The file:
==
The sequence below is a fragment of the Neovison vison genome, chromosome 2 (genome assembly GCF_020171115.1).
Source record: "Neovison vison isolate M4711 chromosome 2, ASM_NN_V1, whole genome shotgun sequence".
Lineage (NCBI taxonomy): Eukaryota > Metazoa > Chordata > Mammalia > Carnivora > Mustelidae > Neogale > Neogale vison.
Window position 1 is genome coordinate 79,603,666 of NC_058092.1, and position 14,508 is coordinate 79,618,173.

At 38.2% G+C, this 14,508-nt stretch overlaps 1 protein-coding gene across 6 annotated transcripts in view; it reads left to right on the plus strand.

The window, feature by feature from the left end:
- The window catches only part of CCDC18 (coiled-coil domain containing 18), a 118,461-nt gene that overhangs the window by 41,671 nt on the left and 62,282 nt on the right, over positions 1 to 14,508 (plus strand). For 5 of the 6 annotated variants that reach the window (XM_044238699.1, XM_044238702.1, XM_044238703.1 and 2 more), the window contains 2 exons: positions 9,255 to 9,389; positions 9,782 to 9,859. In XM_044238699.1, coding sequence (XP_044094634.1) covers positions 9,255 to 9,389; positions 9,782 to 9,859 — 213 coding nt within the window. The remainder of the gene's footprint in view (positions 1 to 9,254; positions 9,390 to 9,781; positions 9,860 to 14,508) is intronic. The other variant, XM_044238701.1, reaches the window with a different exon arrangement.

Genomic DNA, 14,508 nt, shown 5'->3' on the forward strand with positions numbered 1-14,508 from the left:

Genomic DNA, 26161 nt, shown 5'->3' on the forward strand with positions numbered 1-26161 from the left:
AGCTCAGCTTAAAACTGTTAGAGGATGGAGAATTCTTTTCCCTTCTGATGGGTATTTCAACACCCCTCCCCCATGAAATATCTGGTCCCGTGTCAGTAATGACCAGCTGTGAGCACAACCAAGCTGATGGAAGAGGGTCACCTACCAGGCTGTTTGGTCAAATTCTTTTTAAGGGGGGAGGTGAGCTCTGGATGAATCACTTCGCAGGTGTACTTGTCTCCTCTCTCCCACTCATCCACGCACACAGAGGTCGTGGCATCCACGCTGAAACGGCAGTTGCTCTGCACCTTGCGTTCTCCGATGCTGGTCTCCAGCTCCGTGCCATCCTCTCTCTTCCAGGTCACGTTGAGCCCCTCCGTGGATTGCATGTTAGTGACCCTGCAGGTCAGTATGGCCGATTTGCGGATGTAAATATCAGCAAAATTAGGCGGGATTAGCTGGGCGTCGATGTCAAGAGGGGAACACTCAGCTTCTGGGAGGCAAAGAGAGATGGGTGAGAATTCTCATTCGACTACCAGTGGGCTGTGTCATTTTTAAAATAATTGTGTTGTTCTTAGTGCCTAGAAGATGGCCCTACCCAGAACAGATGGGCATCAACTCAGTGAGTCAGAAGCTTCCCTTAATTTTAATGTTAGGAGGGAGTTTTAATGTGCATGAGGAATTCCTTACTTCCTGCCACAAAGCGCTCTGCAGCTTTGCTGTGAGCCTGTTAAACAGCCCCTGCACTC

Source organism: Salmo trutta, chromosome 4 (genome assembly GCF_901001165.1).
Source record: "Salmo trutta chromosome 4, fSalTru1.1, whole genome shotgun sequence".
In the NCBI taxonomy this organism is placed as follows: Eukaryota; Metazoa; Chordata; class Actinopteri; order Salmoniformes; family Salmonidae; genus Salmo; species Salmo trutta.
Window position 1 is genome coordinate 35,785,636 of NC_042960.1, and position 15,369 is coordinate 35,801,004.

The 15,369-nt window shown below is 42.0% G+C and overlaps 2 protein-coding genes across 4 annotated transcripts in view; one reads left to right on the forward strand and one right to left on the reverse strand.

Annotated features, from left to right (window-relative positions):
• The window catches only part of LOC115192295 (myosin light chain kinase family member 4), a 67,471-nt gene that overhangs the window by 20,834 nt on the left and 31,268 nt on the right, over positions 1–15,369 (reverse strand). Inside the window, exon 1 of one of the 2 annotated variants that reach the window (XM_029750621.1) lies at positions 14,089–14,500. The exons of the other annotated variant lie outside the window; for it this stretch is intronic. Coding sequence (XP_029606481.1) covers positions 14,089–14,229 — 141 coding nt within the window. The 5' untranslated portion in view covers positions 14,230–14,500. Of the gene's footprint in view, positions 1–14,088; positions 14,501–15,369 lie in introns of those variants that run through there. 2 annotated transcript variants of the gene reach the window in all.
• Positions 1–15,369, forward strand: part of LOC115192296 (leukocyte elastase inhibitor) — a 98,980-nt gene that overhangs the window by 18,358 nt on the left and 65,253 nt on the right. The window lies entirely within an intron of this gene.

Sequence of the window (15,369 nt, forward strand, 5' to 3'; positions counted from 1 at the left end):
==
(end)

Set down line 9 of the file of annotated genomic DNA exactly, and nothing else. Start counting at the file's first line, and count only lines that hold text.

Genomic DNA, 26161 nt, shown 5'->3' on the forward strand with positions numbered 1-26161 from the left: